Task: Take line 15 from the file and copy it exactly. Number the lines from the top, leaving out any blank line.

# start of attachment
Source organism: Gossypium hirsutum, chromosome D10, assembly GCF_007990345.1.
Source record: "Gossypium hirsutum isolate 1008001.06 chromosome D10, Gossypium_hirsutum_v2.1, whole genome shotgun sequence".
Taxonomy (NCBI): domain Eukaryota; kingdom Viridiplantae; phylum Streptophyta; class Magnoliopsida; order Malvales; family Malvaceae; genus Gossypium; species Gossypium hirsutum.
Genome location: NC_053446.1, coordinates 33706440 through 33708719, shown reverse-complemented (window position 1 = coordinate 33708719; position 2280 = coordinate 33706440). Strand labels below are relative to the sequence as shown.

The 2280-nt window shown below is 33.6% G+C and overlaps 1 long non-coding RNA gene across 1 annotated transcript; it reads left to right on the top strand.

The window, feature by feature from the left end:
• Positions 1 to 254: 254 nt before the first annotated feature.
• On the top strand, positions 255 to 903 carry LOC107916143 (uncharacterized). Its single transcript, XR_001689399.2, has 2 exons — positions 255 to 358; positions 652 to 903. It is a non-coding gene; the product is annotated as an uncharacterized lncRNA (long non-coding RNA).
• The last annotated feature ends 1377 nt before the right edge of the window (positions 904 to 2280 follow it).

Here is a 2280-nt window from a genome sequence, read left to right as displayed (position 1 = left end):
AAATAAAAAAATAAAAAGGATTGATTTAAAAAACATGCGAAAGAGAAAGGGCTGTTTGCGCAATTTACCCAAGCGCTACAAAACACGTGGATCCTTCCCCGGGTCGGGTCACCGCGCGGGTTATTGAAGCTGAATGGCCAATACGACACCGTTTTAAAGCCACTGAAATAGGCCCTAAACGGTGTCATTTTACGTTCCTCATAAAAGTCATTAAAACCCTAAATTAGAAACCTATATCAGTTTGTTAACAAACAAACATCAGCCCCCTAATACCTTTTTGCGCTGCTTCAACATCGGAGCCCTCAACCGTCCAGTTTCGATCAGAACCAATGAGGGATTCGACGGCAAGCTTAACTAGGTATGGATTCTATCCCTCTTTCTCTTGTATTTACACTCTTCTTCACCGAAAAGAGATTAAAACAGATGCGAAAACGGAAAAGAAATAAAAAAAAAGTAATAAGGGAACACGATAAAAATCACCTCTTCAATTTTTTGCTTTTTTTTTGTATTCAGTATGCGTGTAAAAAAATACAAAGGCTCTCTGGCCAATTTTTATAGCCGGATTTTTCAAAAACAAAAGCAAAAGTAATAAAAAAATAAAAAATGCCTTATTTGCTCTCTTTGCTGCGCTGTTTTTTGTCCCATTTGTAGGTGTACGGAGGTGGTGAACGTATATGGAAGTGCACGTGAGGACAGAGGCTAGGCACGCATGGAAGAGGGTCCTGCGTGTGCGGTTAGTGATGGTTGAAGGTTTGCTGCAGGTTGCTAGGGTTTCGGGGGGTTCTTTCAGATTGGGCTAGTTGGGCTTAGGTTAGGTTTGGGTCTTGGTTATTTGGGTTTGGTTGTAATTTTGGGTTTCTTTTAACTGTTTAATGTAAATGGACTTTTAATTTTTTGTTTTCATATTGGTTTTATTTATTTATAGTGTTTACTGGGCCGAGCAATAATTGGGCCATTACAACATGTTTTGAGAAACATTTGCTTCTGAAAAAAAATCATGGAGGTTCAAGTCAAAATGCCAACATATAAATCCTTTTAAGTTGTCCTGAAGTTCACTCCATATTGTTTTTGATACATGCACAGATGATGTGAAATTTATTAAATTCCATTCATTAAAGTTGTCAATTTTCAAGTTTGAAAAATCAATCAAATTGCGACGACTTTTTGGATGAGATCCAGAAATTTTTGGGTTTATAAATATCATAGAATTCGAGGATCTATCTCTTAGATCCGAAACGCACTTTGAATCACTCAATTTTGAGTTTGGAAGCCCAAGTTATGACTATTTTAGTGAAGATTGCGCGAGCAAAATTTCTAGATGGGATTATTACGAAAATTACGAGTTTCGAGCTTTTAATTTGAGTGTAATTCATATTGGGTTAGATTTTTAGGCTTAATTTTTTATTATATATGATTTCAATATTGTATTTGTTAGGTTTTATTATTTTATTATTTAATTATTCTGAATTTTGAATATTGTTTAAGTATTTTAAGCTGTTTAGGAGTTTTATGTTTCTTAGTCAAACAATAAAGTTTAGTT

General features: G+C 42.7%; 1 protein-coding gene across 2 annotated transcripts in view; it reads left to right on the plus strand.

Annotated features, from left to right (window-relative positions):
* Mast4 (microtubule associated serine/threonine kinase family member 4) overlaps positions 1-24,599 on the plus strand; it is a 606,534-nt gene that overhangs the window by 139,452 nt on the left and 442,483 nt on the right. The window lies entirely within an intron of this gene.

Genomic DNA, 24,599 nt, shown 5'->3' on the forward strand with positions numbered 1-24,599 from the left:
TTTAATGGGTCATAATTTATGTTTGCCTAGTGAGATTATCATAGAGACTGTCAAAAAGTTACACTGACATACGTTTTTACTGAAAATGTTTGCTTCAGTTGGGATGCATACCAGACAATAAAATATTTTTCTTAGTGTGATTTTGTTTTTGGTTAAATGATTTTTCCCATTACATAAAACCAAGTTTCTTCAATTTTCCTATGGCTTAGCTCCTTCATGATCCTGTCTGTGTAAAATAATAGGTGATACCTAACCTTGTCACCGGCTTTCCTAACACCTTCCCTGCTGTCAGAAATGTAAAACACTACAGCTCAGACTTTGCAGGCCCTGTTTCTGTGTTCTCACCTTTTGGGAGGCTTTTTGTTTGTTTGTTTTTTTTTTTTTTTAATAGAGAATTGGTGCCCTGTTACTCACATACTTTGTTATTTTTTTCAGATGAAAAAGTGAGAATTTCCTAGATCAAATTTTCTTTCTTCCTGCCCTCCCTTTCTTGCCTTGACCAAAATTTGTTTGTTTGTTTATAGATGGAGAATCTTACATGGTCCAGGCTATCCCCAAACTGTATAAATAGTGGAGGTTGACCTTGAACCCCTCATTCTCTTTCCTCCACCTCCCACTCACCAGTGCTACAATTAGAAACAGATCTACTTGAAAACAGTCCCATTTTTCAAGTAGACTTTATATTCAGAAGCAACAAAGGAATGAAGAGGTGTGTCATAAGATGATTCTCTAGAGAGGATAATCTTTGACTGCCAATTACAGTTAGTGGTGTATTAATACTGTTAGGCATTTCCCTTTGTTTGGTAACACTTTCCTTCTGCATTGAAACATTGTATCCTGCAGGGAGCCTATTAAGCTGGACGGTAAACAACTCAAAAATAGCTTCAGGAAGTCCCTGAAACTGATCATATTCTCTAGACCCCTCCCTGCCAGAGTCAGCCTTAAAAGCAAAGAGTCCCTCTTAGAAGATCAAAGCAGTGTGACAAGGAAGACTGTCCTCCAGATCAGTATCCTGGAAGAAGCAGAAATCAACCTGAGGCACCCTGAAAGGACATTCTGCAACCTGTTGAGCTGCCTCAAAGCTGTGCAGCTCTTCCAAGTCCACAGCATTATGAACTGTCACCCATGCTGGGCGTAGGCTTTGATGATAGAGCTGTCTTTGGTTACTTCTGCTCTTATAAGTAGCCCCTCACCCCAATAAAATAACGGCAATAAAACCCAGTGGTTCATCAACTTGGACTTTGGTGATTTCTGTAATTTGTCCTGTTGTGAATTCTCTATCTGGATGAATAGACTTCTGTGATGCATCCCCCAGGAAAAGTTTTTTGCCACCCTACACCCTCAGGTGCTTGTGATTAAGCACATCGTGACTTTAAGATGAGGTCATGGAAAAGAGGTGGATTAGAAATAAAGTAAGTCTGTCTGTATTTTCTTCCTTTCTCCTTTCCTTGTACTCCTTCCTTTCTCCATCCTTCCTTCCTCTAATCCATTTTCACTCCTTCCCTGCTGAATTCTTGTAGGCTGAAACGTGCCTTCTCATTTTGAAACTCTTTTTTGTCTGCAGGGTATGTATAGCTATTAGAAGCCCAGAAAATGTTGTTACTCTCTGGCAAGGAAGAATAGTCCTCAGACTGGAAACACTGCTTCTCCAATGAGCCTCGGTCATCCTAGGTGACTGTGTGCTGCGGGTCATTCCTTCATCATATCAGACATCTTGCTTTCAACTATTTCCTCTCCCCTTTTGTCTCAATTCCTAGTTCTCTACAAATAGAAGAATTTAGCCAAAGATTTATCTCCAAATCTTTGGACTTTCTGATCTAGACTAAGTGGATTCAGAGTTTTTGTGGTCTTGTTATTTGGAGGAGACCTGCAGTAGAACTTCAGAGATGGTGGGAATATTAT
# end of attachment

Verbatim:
Genomic DNA, 24,599 nt, shown 5'->3' on the forward strand with positions numbered 1-24,599 from the left: